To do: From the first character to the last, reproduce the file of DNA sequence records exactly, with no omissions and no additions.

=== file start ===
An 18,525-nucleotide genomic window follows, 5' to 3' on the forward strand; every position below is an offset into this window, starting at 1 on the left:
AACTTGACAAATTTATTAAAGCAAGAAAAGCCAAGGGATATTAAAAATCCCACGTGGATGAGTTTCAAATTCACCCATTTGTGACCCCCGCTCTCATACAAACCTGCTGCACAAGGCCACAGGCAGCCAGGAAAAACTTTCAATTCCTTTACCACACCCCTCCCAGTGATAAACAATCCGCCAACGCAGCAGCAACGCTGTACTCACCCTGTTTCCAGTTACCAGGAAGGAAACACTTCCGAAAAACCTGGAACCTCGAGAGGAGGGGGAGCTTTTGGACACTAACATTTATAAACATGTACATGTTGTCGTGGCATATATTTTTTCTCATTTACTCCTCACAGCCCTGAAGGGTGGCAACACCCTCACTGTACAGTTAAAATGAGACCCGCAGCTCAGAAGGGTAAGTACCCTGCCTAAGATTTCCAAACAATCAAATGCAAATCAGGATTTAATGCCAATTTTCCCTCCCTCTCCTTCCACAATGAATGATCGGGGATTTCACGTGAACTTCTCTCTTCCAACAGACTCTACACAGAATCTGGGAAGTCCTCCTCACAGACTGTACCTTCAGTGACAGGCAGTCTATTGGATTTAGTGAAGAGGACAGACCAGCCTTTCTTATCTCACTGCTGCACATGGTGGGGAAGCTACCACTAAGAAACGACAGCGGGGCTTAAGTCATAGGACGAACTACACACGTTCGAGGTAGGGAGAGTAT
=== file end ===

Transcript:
An 18,525-nucleotide genomic window follows, 5' to 3' on the forward strand; every position below is an offset into this window, starting at 1 on the left:
AACTTGACAAATTTATTAAAGCAAGAAAAGCCAAGGGATATTAAAAATCCCACGTGGATGAGTTTCAAATTCACCCATTTGTGACCCCCGCTCTCATACAAACCTGCTGCACAAGGCCACAGGCAGCCAGGAAAAACTTTCAATTCCTTTACCACACCCCTCCCAGTGATAAACAATCCGCCAACGCAGCAGCAACGCTGTACTCACCCTGTTTCCAGTTACCAGGAAGGAAACACTTCCGAAAAACCTGGAACCTCGAGAGGAGGGGGAGCTTTTGGACACTAACATTTATAAACATGTACATGTTGTCGTGGCATATATTTTTTCTCATTTACTCCTCACAGCCCTGAAGGGTGGCAACACCCTCACTGTACAGTTAAAATGAGACCCGCAGCTCAGAAGGGTAAGTACCCTGCCTAAGATTTCCAAACAATCAAATGCAAATCAGGATTTAATGCCAATTTTCCCTCCCTCTCCTTCCACAATGAATGATCGGGGATTTCACGTGAACTTCTCTCTTCCAACAGACTCTACACAGAATCTGGGAAGTCCTCCTCACAGACTGTACCTTCAGTGACAGGCAGTCTATTGGATTTAGTGAAGAGGACAGACCAGCCTTTCTTATCTCACTGCTGCACATGGTGGGGAAGCTACCACTAAGAAACGACAGCGGGGCTTAAGTCATAGGACGAACTACACACGTTCGAGGTAGGGAGAGTAT